How to Install a Vapor Barrier in a Crawl Space
When you are installing a crawl space vapor barrier, you need to follow a specific set of guidelines. With that in mind, let’s take a look at the step by step process that you should follow to ensure that the crawl space vapor barrier is put together correctly.
- Moisture is one of the most common things to worry about when it comes to crawl spaces. Small areas like this can be susceptible to damp and mold, and the last thing you want to think about is water coming into your crawl space. So, to get started, you need to add some perimeter drains to make sure that there will not be any water drainage to think about. You should ensure that your outside drains are done properly so that the water can move and drain out as needed without leaking into the crawl space.
- Once you sort the drains, you need to ensure that the floor of your crawl space is completely cleaned. You should move all objects out of the way, especially if there any sharp objects in the dirt that won’t come out. If this is the case, you may need to think about 20 mil crawl space vapor barriers for coverage. The crawl space floor could be smooth, and if this is the case, you may only need a 12 mil size barrier.
- The one important thing that you need to remember is that you must overlap all seams when you are laying the barrier on the floor. Each seam must be taped down, and you should ensure that you are using the right tape – waterproof seam tape is your best bet here. The liner should be clean, and the seams should be taped individually to ensure the closest seal.
- It’s recommended that you always use insulation in your crawl space, especially for the foundation walls. Rigid foam is the best option as it soaks up less moisture compared to other types of insulation, and once it’s added, the 12 mil liner can be taped to the outside. Without the insulation, you could find it difficult to maintain the environment in your home without damp and mildew.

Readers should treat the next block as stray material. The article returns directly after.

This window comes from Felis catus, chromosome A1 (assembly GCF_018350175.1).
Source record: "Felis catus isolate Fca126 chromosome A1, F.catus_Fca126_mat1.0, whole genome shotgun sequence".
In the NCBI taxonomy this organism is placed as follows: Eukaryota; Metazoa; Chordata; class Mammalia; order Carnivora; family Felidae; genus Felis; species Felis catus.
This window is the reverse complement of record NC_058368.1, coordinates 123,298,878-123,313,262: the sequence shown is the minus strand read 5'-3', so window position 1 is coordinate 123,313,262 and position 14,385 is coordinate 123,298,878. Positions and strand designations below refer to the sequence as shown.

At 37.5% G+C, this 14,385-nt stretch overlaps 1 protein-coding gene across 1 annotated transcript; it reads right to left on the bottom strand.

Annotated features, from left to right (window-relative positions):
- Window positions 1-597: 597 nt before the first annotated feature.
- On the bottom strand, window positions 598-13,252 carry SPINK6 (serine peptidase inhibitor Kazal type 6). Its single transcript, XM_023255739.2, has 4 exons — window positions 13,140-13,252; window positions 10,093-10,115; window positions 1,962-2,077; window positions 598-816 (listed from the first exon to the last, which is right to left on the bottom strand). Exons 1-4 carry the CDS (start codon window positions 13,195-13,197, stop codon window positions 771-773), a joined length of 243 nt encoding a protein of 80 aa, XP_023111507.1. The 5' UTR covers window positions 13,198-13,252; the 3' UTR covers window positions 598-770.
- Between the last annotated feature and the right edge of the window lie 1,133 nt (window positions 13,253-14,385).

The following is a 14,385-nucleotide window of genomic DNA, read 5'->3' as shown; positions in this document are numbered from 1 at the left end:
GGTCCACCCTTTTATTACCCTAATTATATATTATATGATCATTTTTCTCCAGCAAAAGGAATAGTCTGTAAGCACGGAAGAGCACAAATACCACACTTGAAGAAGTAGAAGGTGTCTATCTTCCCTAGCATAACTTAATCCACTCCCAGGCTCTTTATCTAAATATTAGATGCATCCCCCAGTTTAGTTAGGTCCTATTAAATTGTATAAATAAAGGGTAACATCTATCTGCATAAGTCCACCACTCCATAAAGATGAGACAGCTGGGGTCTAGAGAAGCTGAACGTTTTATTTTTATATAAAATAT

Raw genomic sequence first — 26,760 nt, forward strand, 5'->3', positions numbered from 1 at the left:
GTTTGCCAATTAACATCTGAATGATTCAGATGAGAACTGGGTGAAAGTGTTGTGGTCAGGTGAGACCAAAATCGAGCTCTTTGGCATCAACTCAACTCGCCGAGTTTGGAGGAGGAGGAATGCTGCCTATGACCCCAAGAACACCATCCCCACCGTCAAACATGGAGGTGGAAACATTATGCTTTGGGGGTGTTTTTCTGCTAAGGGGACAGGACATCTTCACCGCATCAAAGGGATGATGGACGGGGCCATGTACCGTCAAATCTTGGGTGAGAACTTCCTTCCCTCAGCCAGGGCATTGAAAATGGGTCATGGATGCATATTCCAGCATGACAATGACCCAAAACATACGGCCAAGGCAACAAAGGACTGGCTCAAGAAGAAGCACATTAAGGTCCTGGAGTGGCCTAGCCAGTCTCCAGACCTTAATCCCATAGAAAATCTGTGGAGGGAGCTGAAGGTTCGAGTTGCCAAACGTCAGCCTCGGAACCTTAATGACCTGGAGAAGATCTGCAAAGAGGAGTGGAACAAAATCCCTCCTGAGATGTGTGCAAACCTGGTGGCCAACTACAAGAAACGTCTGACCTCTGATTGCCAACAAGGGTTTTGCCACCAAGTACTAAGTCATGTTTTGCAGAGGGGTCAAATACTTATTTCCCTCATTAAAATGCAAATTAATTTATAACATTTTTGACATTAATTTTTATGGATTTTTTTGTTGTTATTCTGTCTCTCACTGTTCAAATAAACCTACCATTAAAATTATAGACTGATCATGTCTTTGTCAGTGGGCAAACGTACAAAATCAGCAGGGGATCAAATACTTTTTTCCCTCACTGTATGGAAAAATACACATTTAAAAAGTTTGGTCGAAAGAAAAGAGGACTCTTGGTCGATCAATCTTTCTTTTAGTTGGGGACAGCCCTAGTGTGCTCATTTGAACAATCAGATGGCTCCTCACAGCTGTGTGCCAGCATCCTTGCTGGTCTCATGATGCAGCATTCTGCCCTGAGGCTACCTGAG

- There is a chance that before you moved in, your crawl space didn’t have much in the way of insulation, and if it did, it’s possible that it was not sealed correctly. If you have any concerns about the integrity of the insulation of the crawl space, you need to consider taking it all out and starting again while making sure that space is dry first. Then, insert all the new insulation and continue lining the crawl space.
- Lastly, you need to condition the air once the crawl space is sealed. There are so many ways that you can do this, but the most common is adding dehumidifiers to crawl space. However, you shouldn’t need to if you are adding a vapor barrier to your crawl space.
If you need any further help with your vapor barrier installation, please don’t hesitate to get in touch with Sedona Waterproofing Solutions today.